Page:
Architexture

The notebook of Jamie McCue. A collection of pieces from around the web that inspire my work and thinking.

The Wacky Woods

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On Sunday December 15, 2013 the kids and I set out to visit the Wacky Woods. This was my first visit to the woods but the kids have been a few times, so they were excited to show me around. The Wacky Woods is a series of winding trails dotted with enchanting sculptures, most of which are starting to blend into the trees.

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Go with your guts or the data?

“Watching customers use a product through user research is the absolute best way to develop design instincts and avoid mistakes. And user research is really just another stream of data — one that’s qualitative and messy, but still extremely valuable. Strong product teams develop habits that strengthen everyone’s design instincts. One of the best habits to build is a cadence of user research every few weeks.” – @Wired

Storytelling

“And when data and stories are used together, audiences are both moved both intellectually and emotionally, for lasting effect you need to persuade the rational brain but also resonate with the emotional brain.” – Jennifer Aaker

Label Of The Month: Silent Season

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September 24th, 2012 Resident Advisor published a Label of The Month article on Silent Season. Andrew Ryce interviewed me by phone and wrote the article. It’s been a year since that article and I figured I’d share an update on what’s new with Silent Season in the past year.

Given the label is a side project it grows slowly and organically as I don’t spend time seeking reviews or press. I much prefer running things this way as I feel connecting directly with listeners is the most important way to build a fan base. The RA article opened doors to new listeners which is great because there is plenty of music to share.

The past year saw 3 records released including a double 12″ which was the first one I’ve undertaken. Coordinating the mastering, artwork, production and distribution all in Europe took extra time but the quality final vinyl was worth it. We (Segue and I) were fortunate to work with pioneer Stefan Betke (aka Pole) from Scape Mastering for most delicious mastering and lacquers for the Pacifica album.

This past year in addition to the beautiful vinyl releases were some special albums that really connected with me musically and spiritually. I was fortunate to work with artists like Michael Mantra and James Clements (ASC), both who are legends in their own right.

Discography, A Year in Review

Vinyl

SSV03 Edanticonf - Planet (300 transparent records)
SSV04 Refracted – Along a Ghostly Trail (200 black records)
SSV05 Segue – Pacifica (300 black records / double lp)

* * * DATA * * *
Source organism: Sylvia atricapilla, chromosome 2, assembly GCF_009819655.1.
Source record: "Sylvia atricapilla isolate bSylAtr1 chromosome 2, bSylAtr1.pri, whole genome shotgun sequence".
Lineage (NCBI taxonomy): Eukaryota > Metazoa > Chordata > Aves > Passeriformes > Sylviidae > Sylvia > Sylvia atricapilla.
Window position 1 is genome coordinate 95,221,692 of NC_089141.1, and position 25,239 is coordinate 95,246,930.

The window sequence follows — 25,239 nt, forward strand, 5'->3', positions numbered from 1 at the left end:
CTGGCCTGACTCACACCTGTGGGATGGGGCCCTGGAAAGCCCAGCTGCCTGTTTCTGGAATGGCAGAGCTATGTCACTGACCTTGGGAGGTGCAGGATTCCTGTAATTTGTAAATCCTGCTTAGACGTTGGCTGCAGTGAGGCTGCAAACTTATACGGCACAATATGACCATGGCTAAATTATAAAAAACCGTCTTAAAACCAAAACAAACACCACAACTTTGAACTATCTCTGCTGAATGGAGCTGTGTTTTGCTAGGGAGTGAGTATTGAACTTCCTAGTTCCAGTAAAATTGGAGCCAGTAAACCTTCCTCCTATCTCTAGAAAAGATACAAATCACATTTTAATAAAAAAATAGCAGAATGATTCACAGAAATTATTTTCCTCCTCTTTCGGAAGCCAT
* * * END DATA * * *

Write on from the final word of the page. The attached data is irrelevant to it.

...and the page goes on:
Update: SSV05 Edanticonf – The Boundary of Nowhere Land (300 black records)

Albums

SSCD13 Segue – Pacifica (Album)
SSCD14 ASC – Time Heals All ‎(Double Album)

SSD07 Edanticonf ‎– Forest Echo (Album)
SSD08 Mindspan – The Second Cycle (Album)
SSD09 Michael Mantra – D/A (Album)
SSD10 Adam Michalak – Returning To Essence (Album)

Digital

SS18 Blazej Malinowski  - Factors

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I was happy to work with Annita Rivera (Plástica) to assist with the new Silent Season tree logo. The tree is an iconic symbol for the label and represents the many roots and connections made in the past 6 years. The new tree logo along with the sky/cloud image and forest/fog image will continue to make up the branding for the label. Plus I have to give a shout out to Danthon who is responsible for all the supernatural photography of Silent Season releases.

You can find more photos of the vinyl, cds, and artwork on the Silent Season Facebook page.

There are a couple more releases due out before the end of the year so stay tuned. Here is where you can find Silent Season online.

Shop | Discogs | Twitter | Facebook | SoundCloud

Thanks for listening.

Visual Interface Design

“A beautiful work that is not usable is worth less than an ugly one that does its function well (unless, of course, if its function is to be beautiful). Thus, we must first of all ensure that every element of the interface is clear, then ensure that their relationships are well defined, and then ensure the work has aesthetic unity. All of these processes happen simultaneously — i.e. you will be creating relationships as you style individual items, and you will have an idea of the final aesthetic effect you wish to achieve from the very start — but the order in which they are satisfied will affect the fitness of the final product.” – @dfadeyev

3 Parts of Good Visual Interface Design

  1. The clarity of individual interface elements
  2. The relationship of every element to every other element
  3. The effect of the composition as a combined whole
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